Pokémon Lives

Scholastic has seen a resurgence in sales of Pokémon books of late. The company began publishing the property in 1999, at the peak popularity of all things Pokémon. After two years, sales leveled off and maintained a steady sales rate from 2001 through 2005. But, starting last year, activity has increased dramatically, with some titles showing double or triple year-on-year sales. All told, Scholastic has sold more than 11 million copies of Pokémon books in the trade alone.

“Pokémon is one of our hottest licenses right now,” says Lynn Smith, director of licensed publishing. “The accounts are selling [the books] fast and they want more titles.” Scholastic is planning five additional titles (possibly more) for 2008, including the Ultimate Pokémon Handbook, featuring all 480-plus characters, and a how-to-draw title.

Meanwhile, one of Scholastic’s new licenses is Doodlebops, a Disney Channel preschool series; the first books were released this fall. “It’s high-energy, and the whole musical aspect was attractive,” Smith says. “It’s not just the typical 6x9 program that’s common for a license. We’ve been able to take the energy and music and translate that into novelty formats. And it doesn’t look like anything else out there.” Formats include a 32-page paperback concert book with photos from the Doodlebops’ annual sold-out concert tour and a board book shaped like the group’s tour bus and featuring the lyrics to one of its songs. Scholastic is cross-promoting its books with Disney Records’ CDs and DVDs, in boxes of Doodlebops toys and on Radio Disney.

Dangerous Products for Boys

Expect to see licensed products tied to HarperCollins’ Dangerous Book for Boys, by Conn Iggulden and Hal Iggulden, on store shelves starting in fall 2008. The core of the program will focus on gifts and educational toys and games, such as chemistry sets, construction kits, electronic toys and the like, for boys 7-11. Other products ranging from apparel to camping supplies are under consideration for later, and a collectible program for adult males is also in the works.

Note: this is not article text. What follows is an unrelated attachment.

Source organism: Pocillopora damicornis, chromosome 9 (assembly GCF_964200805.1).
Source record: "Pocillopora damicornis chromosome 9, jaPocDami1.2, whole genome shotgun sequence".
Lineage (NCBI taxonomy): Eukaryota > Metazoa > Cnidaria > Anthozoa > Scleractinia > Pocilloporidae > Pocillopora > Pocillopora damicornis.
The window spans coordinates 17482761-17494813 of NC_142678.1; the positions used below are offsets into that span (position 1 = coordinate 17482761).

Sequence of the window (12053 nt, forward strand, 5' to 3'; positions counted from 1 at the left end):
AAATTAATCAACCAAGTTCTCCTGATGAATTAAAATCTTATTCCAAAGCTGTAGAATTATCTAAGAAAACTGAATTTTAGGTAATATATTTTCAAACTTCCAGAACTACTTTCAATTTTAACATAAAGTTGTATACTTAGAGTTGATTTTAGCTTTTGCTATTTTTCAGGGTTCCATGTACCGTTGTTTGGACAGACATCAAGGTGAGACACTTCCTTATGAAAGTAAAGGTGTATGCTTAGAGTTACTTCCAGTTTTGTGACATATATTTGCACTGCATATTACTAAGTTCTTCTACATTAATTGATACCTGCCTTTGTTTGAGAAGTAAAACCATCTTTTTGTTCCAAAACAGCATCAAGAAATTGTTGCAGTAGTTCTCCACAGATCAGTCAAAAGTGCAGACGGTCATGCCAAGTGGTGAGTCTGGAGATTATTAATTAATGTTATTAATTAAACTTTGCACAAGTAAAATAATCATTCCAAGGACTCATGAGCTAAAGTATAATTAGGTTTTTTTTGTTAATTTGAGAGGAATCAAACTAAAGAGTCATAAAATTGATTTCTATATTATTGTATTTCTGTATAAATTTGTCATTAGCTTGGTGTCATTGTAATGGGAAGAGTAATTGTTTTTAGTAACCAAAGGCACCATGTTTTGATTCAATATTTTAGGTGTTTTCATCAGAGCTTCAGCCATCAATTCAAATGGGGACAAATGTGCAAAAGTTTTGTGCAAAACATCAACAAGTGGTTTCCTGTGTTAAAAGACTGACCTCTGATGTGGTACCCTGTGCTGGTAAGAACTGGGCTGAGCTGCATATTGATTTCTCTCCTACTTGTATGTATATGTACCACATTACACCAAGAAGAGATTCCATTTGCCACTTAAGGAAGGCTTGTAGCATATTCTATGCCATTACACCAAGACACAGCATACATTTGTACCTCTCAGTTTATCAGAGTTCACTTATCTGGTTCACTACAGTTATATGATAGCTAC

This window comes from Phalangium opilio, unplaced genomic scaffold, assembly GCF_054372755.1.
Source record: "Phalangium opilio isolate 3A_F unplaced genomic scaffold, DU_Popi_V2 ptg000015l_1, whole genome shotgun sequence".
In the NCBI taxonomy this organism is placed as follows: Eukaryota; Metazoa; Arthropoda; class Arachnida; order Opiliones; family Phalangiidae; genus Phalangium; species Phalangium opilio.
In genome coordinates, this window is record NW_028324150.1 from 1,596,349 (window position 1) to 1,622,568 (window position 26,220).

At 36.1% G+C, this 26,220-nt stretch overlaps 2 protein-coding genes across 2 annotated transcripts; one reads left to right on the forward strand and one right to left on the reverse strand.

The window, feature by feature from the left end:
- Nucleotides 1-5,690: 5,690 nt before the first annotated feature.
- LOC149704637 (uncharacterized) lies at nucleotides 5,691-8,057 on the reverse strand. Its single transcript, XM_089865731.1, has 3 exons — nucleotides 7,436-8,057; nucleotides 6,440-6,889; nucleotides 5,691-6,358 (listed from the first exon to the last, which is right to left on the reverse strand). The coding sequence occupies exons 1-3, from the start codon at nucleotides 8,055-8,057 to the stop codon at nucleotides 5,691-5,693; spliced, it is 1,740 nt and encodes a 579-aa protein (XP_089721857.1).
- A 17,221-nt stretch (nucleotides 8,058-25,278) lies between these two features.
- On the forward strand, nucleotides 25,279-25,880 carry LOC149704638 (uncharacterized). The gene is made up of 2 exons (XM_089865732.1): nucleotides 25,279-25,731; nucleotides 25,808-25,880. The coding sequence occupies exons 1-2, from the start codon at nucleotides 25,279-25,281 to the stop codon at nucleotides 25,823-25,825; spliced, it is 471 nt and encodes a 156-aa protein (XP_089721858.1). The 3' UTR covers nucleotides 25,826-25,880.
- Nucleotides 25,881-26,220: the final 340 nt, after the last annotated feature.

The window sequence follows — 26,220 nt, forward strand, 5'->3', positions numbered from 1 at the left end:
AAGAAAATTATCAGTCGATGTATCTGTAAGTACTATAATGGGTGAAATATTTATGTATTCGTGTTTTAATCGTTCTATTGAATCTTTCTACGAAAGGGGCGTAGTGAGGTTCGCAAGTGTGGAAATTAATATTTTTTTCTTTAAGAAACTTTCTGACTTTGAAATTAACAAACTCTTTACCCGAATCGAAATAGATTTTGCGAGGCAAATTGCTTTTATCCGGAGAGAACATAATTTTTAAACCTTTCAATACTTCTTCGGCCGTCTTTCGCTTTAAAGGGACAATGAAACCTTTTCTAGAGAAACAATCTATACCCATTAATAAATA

“The branding is very strong, and the content opportunities are very obvious and direct,” says Charlie Day, president of The Sharpe Co., the licensing agency representing the property in North America. “The nature of the content is so much in tune with what’s going on in society today,” he adds, noting that it is both nostalgic and relevant, whimsical and useful. “This is one of those properties that lend themselves naturally to licensing.”

In Brief

McFarlane Toys was announced as the action figure licensee for Paramount’s Beowulf. The figures were released in conjunction with the movie’s premiere on November 16 and are sold in toy and specialty entertainment stores, among other retailer outlets.... Scholastic Media licensed Aurora World as the plush licensee for Dragon, the preschool TV series based on Dav Pilkey’s books…. Chorion acquired The Copyrights Group, adding book-based licenses such as Paddington Bear and Beatrix Potter to its existing portfolio, which includes Mr. Men and Olivia…. Big Tent Entertainment signed two licensees, Loungefly and Mighty Fine, for Miffy & Friends; both will sell tween and teen apparel and accessories exclusively through Hot Topic retail stores…. Nickelodeon licensed Shutterfly for SpongeBob SquarePants, Dora the Explorer and Go, Diego, Go! personalized photo books, adventure books, greeting cards and photo cards sold on Shutterfly.com….Planetwide Media has been licensed to create an interactive Web site for Forever Entertainment’s Holly Claus, tied to the HarperCollins book series by Brittney Ryan.